"Diana… In another second or so, I'll feel like kissing you -- And we both know I shouldn't! "
Ah, how things change over four decades. The above quote comes from Superman in World's Finest #204 explaining that - despite his natural attraction to Wonder Woman - the two of them could never progress past friendship (Admittedly, the "why" is somewhat hidden in his statement; let's put it down to his heart belonging to Lois Lane at the time, shall we?). He delivers the line at the end of a story that saw the two Justice Leaguers team up to fight crime after being set up on a blind date together by a computer dating service, with Wonder Woman telling him, "Funny… we've been acquaintances for years -- Yet we've never really gotten to be friends! Maybe we should do something about that!" (In case you think that Superman's romantic rebuttal comes out of nowhere, considering Diana is just asking for friendship, it seems that he was reading between the lines correctly. In response to the "I shouldn't!," Diana says "Right you are -- Darn it!" Apparently, romance was all subtext in the '70s).
The idea of pairing Superman and Wonder Woman feels like a somewhat natural one on a basic level: He's the world's greatest superhero, she's the world's greatest super heroine, so why shouldn't they be a couple? But, for the most part, it's an idea that was left untouched for the first few decades of each character's history, "imaginary stories" aside (The two actually married in a dream sequence that appeared in 1983's Wonder Woman #300) - In part because inter-universe continuity wasn't such a big deal until Marvel Comics came along in the 1960s, and in part because both Superman and Wonder Woman were spoken for (by Lois and Steve Trevor, respectively).
Plus, these were comics and characters aimed squarely at a kid demographic, and such soap opera romances didn't really feature in the formula at the time. But the issue World's Finest excuse that the two shouldn't be together just because started to fall by the wayside in more recent years, as audiences became less willing to put up with the status quo and creators more happy to push and pull at accepted ideas in the name of a good story - or, at least, a shocking hook to make you pay attention and pick up the book.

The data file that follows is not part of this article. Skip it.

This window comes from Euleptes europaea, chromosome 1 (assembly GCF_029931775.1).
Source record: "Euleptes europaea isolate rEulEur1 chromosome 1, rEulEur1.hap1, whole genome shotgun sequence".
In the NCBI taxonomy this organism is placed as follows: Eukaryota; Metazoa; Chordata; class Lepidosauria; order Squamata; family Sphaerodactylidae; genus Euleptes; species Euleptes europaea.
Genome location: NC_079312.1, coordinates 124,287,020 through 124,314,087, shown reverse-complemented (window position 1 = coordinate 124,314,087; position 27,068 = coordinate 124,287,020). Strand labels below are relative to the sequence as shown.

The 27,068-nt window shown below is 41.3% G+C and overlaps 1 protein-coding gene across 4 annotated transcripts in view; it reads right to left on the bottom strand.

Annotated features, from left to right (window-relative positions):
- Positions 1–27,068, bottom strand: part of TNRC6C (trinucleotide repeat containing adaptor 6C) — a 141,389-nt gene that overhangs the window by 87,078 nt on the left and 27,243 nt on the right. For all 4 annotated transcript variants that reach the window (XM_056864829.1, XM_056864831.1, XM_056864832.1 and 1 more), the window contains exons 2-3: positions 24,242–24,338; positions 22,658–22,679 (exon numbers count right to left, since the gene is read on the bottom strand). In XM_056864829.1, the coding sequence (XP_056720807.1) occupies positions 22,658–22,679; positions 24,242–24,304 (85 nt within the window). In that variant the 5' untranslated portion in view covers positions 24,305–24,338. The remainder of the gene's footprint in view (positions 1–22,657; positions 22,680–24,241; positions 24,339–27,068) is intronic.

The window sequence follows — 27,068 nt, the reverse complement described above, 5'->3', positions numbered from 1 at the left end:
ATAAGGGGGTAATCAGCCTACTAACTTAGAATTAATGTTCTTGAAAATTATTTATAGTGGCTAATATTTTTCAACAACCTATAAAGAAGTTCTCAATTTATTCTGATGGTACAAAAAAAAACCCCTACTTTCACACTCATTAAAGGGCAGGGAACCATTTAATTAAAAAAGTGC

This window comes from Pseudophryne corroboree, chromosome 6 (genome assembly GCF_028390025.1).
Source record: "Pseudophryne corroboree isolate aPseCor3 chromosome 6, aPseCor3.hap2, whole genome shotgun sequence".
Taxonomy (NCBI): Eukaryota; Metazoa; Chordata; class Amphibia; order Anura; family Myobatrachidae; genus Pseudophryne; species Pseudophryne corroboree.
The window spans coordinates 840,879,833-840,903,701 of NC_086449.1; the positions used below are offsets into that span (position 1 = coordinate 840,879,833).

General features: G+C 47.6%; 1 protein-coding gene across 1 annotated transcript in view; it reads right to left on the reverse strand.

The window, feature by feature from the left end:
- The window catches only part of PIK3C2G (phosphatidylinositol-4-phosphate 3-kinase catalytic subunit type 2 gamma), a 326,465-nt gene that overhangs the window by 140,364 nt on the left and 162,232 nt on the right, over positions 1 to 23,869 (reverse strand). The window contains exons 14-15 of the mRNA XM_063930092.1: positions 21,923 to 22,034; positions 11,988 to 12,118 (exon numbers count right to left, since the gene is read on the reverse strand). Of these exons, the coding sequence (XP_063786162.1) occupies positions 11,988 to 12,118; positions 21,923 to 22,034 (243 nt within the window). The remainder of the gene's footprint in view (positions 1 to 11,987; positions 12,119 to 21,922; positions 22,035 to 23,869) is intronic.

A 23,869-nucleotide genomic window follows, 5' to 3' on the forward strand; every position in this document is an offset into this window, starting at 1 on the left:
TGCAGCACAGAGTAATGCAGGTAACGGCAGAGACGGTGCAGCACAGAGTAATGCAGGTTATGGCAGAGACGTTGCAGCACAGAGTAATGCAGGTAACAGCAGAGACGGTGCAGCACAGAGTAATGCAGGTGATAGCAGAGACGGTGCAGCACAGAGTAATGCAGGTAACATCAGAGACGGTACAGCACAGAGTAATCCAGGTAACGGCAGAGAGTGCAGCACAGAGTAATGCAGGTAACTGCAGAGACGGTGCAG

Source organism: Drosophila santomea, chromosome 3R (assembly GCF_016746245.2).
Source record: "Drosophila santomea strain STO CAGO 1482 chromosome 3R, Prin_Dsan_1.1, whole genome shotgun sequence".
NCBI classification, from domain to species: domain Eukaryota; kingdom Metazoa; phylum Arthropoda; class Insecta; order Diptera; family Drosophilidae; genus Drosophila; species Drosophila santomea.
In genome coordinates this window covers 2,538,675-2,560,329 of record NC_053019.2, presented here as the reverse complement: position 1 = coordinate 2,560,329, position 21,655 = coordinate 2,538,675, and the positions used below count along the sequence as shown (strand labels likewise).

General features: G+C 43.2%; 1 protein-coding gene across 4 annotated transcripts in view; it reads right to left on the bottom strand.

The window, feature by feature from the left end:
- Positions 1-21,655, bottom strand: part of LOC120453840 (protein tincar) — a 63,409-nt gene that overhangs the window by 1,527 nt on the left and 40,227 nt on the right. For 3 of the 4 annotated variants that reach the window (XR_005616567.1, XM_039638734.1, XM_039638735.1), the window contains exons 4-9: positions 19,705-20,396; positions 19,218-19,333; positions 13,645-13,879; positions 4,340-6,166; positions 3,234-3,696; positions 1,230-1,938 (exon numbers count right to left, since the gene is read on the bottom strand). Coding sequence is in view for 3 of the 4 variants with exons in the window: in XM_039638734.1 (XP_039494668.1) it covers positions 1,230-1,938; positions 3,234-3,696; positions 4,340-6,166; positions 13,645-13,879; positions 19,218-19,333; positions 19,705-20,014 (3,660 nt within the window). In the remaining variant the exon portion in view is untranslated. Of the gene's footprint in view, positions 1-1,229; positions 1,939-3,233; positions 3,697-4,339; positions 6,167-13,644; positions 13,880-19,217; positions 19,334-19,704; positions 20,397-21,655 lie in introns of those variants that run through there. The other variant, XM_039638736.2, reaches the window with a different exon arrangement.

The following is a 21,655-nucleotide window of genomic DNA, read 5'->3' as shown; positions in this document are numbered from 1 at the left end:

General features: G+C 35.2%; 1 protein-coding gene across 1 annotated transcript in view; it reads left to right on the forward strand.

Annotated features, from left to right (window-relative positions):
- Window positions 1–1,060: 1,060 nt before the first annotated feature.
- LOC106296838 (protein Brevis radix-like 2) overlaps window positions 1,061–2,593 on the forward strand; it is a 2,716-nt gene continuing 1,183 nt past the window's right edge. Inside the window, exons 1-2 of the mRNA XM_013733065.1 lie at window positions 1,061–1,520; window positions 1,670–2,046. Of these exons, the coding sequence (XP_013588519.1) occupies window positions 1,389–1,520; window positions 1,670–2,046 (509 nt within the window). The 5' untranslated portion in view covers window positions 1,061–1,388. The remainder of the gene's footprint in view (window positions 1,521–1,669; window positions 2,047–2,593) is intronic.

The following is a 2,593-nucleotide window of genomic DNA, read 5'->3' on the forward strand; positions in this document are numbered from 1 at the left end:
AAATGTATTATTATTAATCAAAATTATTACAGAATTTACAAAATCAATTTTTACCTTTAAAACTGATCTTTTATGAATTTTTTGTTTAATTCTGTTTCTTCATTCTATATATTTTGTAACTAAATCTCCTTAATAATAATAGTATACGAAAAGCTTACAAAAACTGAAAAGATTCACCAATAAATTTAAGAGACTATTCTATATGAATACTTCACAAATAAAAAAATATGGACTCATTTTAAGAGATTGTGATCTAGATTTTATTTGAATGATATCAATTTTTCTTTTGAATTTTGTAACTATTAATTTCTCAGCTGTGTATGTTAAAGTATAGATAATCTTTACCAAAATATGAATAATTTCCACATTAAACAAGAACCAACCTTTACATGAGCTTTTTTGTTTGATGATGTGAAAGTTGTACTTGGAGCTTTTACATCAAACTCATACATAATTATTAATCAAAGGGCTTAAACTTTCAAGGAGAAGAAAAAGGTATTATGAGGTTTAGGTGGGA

Take, for example, the well-known kiss between the characters in Action Comics #600, from 1988. "Superman's Romance With Wonder Woman!," as the cover promised, turned out to last exactly one kiss, and even then, it wasn't a kiss exactly reciprocated by Diana.
Superman's hormones - and, apparently, his gullibility when it came to some well-placed but entirely fictitious press - had gotten the better of him, it turned out, but at least he made up for it by helping Wonder Woman face off against Darkseid and save the mythical gods that she worshipped. That initial post-Crisis team-up of the two characters (Legends mini-series aside) set the tone for the relationship between the two for the entirety of their relationship over the next two and a half decades: Friends, and just friends, despite occasional "what if"s on the side of one or the other.
Take, for example, 1999's Action Comics #761, in which Superman and Wonder Woman ended up fighting side-by-side in an alternate-dimensional war that lasted one thousand years. Before what was believed to be the final battle, Diana makes overtures to Clark ("This night --" "--is our last night together… yes") that he turns down. "I… I can't, Diana," he tells her. "Silly, right? Even if she is… gone … A thousand years, and another world past… Lois is still the only one."
Other Supermen, however, don't have that same will power when it comes to saying no to an Amazon Warrior Princess. 1996's Kingdom Come , after all, includes Diana and Clark getting together, with the 1999 follow-up event The Kingdom even seeing the birth of the couple's son, Jonathan. The offspring of a Kent/Prince pairing was also a centerpiece of the 2001 Dark Knight Strikes Again series, with Lara - the somewhat morally-challenged daughter of Superman and Wonder Woman who doesn't really understand why superheroes should stand up for the common man - playing a central role to the series, which also features a has-to-be-seen-to-be-believed sex scene between Princess Diana and the Man of Steel (The early days of that relationship was later seen in All-Star Batman and Robin , in 2005, with suitably overwrought captions as the two characters kiss: "The thunderbolts. They seem to stab them both. The world only seems to quake").
The pairing of the characters in Justice League - and, presumably, their own solo titles afterwards - is a milestone of sorts, then; the first time that the "main" universe's versions of Superman and Wonder Woman have become involved and meant it. Geoff Johns calls the relationship the new status quo, but that may simply be misdirection… There's a Trinity War on the horizon, after all, and the two characters will be hooking up at an emotionally turbulent time for both of them as a result of the "Villain's Journey" story arc; not exactly the best time to enter into a long-term relationship, perhaps.
But, a year after DC demonstrated a willingness - one could even say a desire - to shake up expectations of its most familiar characters with the whole New 52 relaunch, playing matchmaker with these two characters without an immediate reversal or get-out clause is definitely a good way to remind people that this is a DC Universe where anything can happen - even if it's not something that everyone wants to see.